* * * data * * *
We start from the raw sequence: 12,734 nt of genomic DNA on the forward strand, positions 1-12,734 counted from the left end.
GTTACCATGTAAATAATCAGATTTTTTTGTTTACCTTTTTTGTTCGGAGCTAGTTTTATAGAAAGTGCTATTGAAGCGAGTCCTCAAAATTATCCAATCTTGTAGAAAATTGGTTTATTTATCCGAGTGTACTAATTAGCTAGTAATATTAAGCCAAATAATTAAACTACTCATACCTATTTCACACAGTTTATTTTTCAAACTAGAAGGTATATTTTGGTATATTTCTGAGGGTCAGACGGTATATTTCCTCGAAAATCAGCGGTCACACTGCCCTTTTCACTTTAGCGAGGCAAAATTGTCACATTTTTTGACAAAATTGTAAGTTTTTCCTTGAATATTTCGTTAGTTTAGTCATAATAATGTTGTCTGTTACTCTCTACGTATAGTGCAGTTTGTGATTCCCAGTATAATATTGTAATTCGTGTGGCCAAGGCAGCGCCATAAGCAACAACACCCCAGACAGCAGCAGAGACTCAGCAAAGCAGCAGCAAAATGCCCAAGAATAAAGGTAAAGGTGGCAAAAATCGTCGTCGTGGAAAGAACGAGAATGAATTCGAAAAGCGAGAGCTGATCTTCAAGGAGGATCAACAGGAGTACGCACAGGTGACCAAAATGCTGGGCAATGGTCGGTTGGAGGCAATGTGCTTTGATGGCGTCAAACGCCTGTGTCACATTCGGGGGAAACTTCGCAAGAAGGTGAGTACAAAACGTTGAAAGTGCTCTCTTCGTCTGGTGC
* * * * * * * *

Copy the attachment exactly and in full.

We start from the raw sequence: 12,734 nt of genomic DNA on the forward strand, positions 1-12,734 counted from the left end.
GTTACCATGTAAATAATCAGATTTTTTTGTTTACCTTTTTTGTTCGGAGCTAGTTTTATAGAAAGTGCTATTGAAGCGAGTCCTCAAAATTATCCAATCTTGTAGAAAATTGGTTTATTTATCCGAGTGTACTAATTAGCTAGTAATATTAAGCCAAATAATTAAACTACTCATACCTATTTCACACAGTTTATTTTTCAAACTAGAAGGTATATTTTGGTATATTTCTGAGGGTCAGACGGTATATTTCCTCGAAAATCAGCGGTCACACTGCCCTTTTCACTTTAGCGAGGCAAAATTGTCACATTTTTTGACAAAATTGTAAGTTTTTCCTTGAATATTTCGTTAGTTTAGTCATAATAATGTTGTCTGTTACTCTCTACGTATAGTGCAGTTTGTGATTCCCAGTATAATATTGTAATTCGTGTGGCCAAGGCAGCGCCATAAGCAACAACACCCCAGACAGCAGCAGAGACTCAGCAAAGCAGCAGCAAAATGCCCAAGAATAAAGGTAAAGGTGGCAAAAATCGTCGTCGTGGAAAGAACGAGAATGAATTCGAAAAGCGAGAGCTGATCTTCAAGGAGGATCAACAGGAGTACGCACAGGTGACCAAAATGCTGGGCAATGGTCGGTTGGAGGCAATGTGCTTTGATGGCGTCAAACGCCTGTGTCACATTCGGGGGAAACTTCGCAAGAAGGTGAGTACAAAACGTTGAAAGTGCTCTCTTCGTCTGGTGC